Review

Molecular Biotechnology

, Volume 41, Issue 3, pp 286-295

First online:

What is (Still not) Known of the Mechanism by Which Electroporation Mediates Gene Transfer and Expression in Cells and Tissues

  • Jean-Michel EscoffreAffiliated withCNRS, IPBS (Institut de Pharmacologie et de Biologie Structurale)Université de Toulouse, UPS, IPBS
  • , Thomas PortetAffiliated withCNRS, IPBS (Institut de Pharmacologie et de Biologie Structurale)Université de Toulouse, UPS, IPBSLaboratoire de Physique Théorique - CNRS UMR 5152, IRSAMC, Université Paul Sabatier
  • , Luc WasunguAffiliated withCNRS, IPBS (Institut de Pharmacologie et de Biologie Structurale)Université de Toulouse, UPS, IPBS
  • , Justin TeissiéAffiliated withCNRS, IPBS (Institut de Pharmacologie et de Biologie Structurale)Université de Toulouse, UPS, IPBS
  • , David DeanAffiliated withLaboratoire de Physique Théorique - CNRS UMR 5152, IRSAMC, Université Paul Sabatier
  • , Marie-Pierre RolsAffiliated withCNRS, IPBS (Institut de Pharmacologie et de Biologie Structurale)Université de Toulouse, UPS, IPBS Email author 

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Abstract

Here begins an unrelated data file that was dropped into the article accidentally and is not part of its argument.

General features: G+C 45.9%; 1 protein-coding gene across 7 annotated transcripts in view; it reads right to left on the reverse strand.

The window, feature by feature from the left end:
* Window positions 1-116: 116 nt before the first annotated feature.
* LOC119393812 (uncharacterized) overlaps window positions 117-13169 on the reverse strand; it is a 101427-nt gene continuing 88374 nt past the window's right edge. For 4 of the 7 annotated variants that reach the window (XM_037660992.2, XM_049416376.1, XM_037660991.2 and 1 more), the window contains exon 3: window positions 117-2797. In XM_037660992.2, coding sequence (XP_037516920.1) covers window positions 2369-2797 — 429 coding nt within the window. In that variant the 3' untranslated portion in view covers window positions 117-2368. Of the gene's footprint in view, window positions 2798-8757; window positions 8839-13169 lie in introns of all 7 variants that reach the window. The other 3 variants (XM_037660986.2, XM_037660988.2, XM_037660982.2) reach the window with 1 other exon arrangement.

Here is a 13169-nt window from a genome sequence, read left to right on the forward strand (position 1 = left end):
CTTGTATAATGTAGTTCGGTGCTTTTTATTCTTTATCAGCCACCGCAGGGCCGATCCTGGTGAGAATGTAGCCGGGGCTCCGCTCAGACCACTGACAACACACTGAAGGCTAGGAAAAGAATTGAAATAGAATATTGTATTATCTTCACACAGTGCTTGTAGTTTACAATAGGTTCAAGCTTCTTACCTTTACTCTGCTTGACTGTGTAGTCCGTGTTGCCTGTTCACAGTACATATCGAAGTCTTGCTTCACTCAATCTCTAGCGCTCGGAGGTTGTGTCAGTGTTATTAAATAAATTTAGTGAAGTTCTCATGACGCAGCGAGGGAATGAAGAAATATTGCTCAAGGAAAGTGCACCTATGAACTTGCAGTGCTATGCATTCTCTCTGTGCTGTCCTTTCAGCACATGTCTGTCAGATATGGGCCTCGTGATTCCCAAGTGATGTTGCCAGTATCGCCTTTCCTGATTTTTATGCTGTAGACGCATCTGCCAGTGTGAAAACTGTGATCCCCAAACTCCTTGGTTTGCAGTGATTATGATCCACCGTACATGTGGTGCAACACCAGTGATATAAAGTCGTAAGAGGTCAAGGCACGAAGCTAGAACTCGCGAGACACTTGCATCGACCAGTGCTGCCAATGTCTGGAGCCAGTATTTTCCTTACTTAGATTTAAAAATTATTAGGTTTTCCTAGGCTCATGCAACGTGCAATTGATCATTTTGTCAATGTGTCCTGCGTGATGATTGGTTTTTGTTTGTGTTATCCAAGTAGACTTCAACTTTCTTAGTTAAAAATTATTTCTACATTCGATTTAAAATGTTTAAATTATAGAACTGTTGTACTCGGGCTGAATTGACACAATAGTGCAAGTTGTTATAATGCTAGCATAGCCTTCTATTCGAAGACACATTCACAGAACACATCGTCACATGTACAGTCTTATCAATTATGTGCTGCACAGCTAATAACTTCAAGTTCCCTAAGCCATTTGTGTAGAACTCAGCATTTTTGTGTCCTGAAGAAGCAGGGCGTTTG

Cell membranes can be transiently permeabilized under application of electric pulses. This treatment allows hydrophilic therapeutic molecules, such as anticancer drugs and DNA, to enter into cells and tissues. This process, called electropermeabilization or electroporation, has been rapidly developed over the last decade to deliver genes to tissues and organs, but there is a general agreement that very little is known about what is really occurring during membrane electropermeabilization. It is well accepted that the entry of small molecules, such as anticancer drugs, occurs mostly through simple diffusion after the pulse while the entry of macromolecules, such as DNA, occurs through a multistep mechanism involving the electrophoretically driven interaction of the DNA molecule with the destabilized membrane during the pulse and then its passage across the membrane. Therefore, successful DNA electrotransfer into cells depends not only on cell permeabilization but also on the way plasmid DNA interacts with the plasma membrane and, once into the cytoplasm, migrates towards the nucleus. The focus of this review is to describe the different aspects of what is known of the mechanism of membrane permeabilization and associated gene transfer and, by doing so, what are the actual limits of the DNA delivery into cells.

Keywords

Gene transfer Gene expression Membrane Electric field Electroporation Electropermeabilization